Drivin’ the Dixie revs up for 11th tour
BY STEVE METSCH firstname.lastname@example.org June 13, 2012 9:54PM
Old and rare vehicles have long been a staple of Drivin' the Dixie. | File photo
Updated: July 15, 2012 3:22PM
Be it Grandpa’s Model T, Dad’s Mustang or your brand-new Chevy Volt, engines are being revved up for the 11th Annual Drivin’ the Dixie road tour Saturday.
The route, which runs from Blue Island to Momence, follows the historic Dixie Highway, with various fun stops in each community along the way.
In the early years, the event included only pre-1970 cars. But it proved so popular that all cars now are eligible, said Elaine Egdorf, chair of Homewood’s Heritage Committee and one of the event founders.
About 200 vehicles are expected, be they owned by car buffs or families looking to experience something different.
“We really want people to take their time and have fun. The first few years, we’d go en masse, but we were afraid we’d have an accident. We’ve never had one. We tell people to drive at their leisure and enjoy the day,” Egdorf said.
Registration is $20 per car from 8 to 10 a.m. at the starting point, Union Street and Western Avenue (Dixie Highway) in Blue Island.
Drivers of registered cars will receive a tour guide, map, passports to be stamped at each stop for free raffle prizes, and a Dixie Highway windshield sticker.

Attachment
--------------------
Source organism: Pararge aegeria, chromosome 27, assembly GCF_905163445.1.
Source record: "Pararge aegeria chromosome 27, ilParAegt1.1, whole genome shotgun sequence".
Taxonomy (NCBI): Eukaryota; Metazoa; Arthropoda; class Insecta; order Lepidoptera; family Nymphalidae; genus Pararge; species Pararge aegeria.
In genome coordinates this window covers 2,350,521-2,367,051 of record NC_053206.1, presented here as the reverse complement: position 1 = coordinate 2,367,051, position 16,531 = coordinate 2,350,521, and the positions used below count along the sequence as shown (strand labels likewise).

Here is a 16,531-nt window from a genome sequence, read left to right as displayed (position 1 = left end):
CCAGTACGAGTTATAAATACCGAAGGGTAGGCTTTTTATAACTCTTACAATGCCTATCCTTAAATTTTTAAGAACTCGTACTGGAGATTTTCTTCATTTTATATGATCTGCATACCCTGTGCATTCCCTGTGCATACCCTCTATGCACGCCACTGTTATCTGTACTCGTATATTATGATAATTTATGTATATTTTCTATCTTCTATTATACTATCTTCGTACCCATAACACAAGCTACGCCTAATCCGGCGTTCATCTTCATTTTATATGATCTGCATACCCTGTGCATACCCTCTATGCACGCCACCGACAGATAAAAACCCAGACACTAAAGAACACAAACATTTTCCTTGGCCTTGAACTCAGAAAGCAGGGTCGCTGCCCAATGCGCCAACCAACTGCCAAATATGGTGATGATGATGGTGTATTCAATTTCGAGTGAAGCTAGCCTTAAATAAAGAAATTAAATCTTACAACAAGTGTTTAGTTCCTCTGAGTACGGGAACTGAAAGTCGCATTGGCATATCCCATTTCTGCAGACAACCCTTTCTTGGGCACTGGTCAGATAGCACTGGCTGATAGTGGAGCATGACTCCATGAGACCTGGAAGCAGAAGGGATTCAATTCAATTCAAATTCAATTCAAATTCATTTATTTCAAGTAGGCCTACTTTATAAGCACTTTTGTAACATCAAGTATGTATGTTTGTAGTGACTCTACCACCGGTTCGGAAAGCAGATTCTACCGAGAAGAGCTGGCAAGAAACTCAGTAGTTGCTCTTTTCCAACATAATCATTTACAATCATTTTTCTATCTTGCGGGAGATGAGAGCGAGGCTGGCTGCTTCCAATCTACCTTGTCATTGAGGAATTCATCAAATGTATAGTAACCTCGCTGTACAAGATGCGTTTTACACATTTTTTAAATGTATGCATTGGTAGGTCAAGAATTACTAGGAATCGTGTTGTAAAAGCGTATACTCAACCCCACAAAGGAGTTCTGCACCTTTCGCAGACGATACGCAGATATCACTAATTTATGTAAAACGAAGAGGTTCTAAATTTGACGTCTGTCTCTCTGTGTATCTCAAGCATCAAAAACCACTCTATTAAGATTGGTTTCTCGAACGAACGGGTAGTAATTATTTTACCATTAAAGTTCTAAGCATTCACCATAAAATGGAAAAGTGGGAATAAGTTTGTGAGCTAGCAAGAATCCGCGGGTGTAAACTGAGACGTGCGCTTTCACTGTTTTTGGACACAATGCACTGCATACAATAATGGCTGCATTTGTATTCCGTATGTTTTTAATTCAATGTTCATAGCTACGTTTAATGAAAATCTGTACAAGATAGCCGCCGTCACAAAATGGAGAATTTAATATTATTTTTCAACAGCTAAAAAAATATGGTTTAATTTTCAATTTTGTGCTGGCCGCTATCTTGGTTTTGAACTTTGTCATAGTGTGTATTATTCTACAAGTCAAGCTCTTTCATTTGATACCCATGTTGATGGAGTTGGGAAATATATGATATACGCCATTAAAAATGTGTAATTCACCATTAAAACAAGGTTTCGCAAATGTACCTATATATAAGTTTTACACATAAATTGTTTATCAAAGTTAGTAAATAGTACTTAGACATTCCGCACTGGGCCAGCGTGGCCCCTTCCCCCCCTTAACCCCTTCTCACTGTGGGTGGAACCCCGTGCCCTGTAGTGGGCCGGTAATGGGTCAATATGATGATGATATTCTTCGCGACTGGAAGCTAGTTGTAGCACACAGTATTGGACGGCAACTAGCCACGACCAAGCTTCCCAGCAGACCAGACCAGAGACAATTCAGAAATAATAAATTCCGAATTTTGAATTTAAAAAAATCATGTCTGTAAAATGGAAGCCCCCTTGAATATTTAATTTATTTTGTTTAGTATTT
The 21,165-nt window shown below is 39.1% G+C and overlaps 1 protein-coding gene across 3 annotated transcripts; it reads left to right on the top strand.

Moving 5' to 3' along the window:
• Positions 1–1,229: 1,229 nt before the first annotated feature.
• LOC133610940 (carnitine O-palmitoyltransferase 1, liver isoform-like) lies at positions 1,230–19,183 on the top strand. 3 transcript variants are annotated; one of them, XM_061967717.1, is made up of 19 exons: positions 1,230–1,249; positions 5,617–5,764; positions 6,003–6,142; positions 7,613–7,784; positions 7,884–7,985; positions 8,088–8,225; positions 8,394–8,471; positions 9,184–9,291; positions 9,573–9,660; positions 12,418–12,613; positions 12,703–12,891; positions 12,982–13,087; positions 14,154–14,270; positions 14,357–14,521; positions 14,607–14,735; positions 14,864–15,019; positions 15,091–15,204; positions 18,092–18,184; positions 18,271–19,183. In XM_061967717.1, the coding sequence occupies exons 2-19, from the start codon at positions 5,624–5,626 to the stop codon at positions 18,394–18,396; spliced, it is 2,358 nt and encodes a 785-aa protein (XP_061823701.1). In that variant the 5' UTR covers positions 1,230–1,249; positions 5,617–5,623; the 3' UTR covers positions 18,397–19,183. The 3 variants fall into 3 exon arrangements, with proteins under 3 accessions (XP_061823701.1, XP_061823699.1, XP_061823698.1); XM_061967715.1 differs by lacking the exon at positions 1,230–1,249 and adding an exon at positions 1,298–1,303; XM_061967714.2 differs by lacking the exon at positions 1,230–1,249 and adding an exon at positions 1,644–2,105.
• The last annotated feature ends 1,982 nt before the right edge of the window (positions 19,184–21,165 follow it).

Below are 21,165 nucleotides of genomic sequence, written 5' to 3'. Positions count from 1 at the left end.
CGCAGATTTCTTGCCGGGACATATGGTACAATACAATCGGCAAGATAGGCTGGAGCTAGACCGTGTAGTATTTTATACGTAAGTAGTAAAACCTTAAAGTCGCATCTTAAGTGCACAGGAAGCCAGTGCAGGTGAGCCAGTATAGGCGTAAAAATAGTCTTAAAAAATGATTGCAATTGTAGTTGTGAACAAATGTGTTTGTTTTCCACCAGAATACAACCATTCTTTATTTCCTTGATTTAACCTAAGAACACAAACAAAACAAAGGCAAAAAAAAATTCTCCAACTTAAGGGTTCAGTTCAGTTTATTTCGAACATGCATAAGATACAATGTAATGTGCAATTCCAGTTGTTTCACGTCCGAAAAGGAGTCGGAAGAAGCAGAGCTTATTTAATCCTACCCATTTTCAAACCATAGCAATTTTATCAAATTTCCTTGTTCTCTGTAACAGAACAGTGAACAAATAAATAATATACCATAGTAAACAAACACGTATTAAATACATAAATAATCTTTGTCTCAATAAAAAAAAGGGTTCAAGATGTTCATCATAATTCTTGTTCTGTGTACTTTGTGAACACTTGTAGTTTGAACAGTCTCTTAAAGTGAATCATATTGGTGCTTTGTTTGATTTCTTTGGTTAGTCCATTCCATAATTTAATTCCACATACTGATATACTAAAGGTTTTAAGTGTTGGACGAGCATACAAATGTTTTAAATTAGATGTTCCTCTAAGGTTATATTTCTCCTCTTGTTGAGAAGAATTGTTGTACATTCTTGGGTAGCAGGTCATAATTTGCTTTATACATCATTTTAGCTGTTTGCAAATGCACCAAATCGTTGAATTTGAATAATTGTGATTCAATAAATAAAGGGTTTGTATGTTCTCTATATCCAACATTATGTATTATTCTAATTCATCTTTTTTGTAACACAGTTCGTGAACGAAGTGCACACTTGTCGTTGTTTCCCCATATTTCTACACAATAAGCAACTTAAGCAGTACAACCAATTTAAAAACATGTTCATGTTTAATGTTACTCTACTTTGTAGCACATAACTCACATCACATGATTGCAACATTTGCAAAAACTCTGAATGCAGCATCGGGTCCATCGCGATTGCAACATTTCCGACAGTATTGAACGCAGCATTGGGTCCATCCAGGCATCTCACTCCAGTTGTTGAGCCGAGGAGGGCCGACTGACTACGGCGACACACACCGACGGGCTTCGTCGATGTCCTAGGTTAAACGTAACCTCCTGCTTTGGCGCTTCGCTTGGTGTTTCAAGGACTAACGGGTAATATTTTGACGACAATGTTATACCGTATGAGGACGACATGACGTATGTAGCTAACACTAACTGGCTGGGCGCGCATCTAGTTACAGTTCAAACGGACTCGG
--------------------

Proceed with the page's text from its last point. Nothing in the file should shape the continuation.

“That $20 is for the entire car. That’s a pretty good price for a full day of fun,” Egdorf said.
After leaving Blue Island, participants will get a taste of the Southland, driving to Posen, Markham, Hazel Crest, Homewood, Flossmoor, Chicago Heights, Steger, Crete, Beecher, Grant Park and finishing up in Momence with a festival at Island Park on the Kankakee River.
Each community offers something different. For example, in Steger, participants will get their free hot dog lunch from 11:30 a.m. to 1:30 p.m.
Chicago Heights’ Union Street Gallery & Studio, 1257 Otto Blvd., offers drivers a chance to stretch their legs and soak up some culture.
An all-day festival will be held in Beecher, and communitywide garage sales await treasure-seekers in Grant Park.
Organizers try to add new things every year “to keep it fresh and interesting,” Egdorf said.
This year, much of the focus in Homewood is expected to be on the impressive murals by Richard Haas that can be found on walls in the downtown area.
“It’s realistic imagery that is used to created an optical illusion,” Egdorf said.
One mural, she said, convinced a viewer that a diner was in Homewood, complete with a Greyhound bus parked in front.
The diner does not exist, but the highway does.
Planning for the Dixie Highway, stretching from the Great Lakes to the Gulf of Mexico, began in 1915, Egdorf said. Paving was completed in 1925.
A few years ago, Drivin’ the Dixie won the Superior Achievement Award from the Illinois State Historical Society for its unique promotion of state history.
For more information, call (708) 798-9535 or visit www.drivingthedixie.com. Schedules are available in each participating community and at Homewood’s village hall and library.